$5 Million to IAEA Nuclear Fuel Reserve

3/3/2008 // “Norway will join efforts to create a low enriched uranium reserve, controlled by the International Atomic Energy Agency (IAEA),” Minister of Foreign Affairs Jonas Gahr Støre announced during the Conference on Nuclear Disarmament in Oslo.

This reserve will offer an alternative to the building of new uranium enrichment for nations that choose to rely on the international nuclear fuel market and multilateral approaches to the nuclear fuel cycle. Minister Støre said Norway will contribute $5 million dollars to the reserve, which represents 10 percent of the remaining sum needed to fund the bank.

“We will engage in building broad international support and funding for the initiative,” the Minister added. 

Støre’s announcement came during a the international conference on “Achieving the Vision of a World Free of Nuclear Weapons” hosted by the government of Norway in cooperation with the Nuclear Threat Initiative, the Hoover Institution at Stanford University and the Norwegian Radiation Protection Authority. Conference participants included IAEA Director General Mohamed El Baradei, former U.S. Secretary of State George Shultz, former U.S. Senator Sam Nunn and more than 100 participants from 29 countries.

Photo: UD

From left: Director General Kåre Aas, MFA, Oslo, Foreign Minister Jonas Gahr Støre, former US Secretary of State George Shultz, former Senator and CEO/Co-chairman of the Nuclear Threat Initiative, Sam Nunn.
(Photo: MFA, Oslo)

The nuclear fuel reserve initiative was launched in September 2006 by the nonprofit Nuclear Threat Initiative, with a $50 million contribution from NTI Advisor Warren Buffett. The NTI contribution is contingent on two conditions that must be met by September 2008. The IAEA must take the necessary actions to approve the establishment of the reserve, and one or more member states must contribute an additional $100 million in funding for the reserve. The U.S. government has already approved $50 million in funding for the reserve.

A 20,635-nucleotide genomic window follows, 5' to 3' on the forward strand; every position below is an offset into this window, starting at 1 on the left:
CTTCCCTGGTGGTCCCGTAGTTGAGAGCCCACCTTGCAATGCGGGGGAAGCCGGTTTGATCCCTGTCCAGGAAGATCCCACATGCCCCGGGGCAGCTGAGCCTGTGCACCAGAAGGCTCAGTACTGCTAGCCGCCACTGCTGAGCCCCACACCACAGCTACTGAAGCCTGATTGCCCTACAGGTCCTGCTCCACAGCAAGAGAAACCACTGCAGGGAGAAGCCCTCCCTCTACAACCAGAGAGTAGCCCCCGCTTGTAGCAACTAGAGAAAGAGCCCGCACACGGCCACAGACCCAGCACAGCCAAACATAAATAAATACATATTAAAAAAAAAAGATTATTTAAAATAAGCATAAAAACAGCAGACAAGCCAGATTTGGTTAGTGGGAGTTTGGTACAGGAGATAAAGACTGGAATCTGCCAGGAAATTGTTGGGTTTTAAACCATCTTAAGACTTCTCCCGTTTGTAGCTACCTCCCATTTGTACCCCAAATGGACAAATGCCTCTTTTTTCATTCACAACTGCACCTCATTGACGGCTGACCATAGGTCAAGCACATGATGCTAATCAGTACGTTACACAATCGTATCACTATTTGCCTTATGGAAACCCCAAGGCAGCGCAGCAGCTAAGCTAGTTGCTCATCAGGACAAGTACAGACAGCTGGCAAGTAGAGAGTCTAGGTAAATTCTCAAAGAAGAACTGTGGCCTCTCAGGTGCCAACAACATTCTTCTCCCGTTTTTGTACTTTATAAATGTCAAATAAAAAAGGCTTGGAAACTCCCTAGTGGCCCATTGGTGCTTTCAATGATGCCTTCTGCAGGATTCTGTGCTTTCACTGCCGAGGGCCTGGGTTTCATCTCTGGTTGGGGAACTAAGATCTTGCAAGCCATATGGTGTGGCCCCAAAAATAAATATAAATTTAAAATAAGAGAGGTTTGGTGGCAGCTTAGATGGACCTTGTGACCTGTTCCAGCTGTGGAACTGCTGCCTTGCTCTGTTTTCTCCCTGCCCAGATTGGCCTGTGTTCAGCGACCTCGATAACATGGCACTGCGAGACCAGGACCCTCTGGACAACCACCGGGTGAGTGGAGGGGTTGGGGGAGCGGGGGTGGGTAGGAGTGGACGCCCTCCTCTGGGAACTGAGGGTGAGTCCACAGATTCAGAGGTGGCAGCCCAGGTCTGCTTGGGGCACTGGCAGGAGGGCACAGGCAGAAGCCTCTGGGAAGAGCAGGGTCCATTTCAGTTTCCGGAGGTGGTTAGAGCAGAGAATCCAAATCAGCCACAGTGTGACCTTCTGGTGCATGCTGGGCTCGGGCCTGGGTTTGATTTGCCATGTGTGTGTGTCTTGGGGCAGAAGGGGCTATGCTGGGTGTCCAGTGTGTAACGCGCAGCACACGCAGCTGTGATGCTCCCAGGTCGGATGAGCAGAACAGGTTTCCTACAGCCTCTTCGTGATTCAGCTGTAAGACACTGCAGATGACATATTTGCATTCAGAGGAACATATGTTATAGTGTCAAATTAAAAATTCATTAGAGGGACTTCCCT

With growing interest in nuclear energy, many nations are weighing available options for secure and economic ways to ensure reliable supplies of nuclear fuel. The IAEA fuel reserve will make the market more secure by providing a last-resort fuel assurance on a nondiscriminatory basis to states that live up to their non proliferation regulations and whose market-based arrangements are disrupted.

“Through the Seven Country Initiative (Australia, Chile, Great Britain, Indonesia, Norway, Romania and South Africa), and national diplomacy, Norway is committed to building support for an international consensus on practical steps to support global nonproliferation and disarmament goals. This nuclear fuel reserve is one such concrete and effective step in this direction,” Minister Støre said. 

“I welcome Norway’s generous contribution to the establishment of a nuclear fuel reserve under IAEA auspices. This is an important first step towards establishing an equitable multilateral framework for the nuclear fuel cycle that provides assurances against supply disruptions and strengthens the nuclear non-proliferation regime,” said Director General of IAEA Muhamad El Baradei.

“Norway’s political and financial commitment to the fuel reserve is an important and impactful step forward in our efforts to address the daunting challenges associated with the spread of nuclear technology, and I commend Minister Støre for his leadership and vision in reducing global nuclear dangers. Norway’s global leadership on nonproliferation and disarmament is an example to the world, and this commitment can help jump start international support for this project and close the remaining financial gap,” said NTI co-chairman Sam Nunn.

Read the opening speech by George P. Shultz: The Age of Diplomacy (pdf)

Bookmark and Share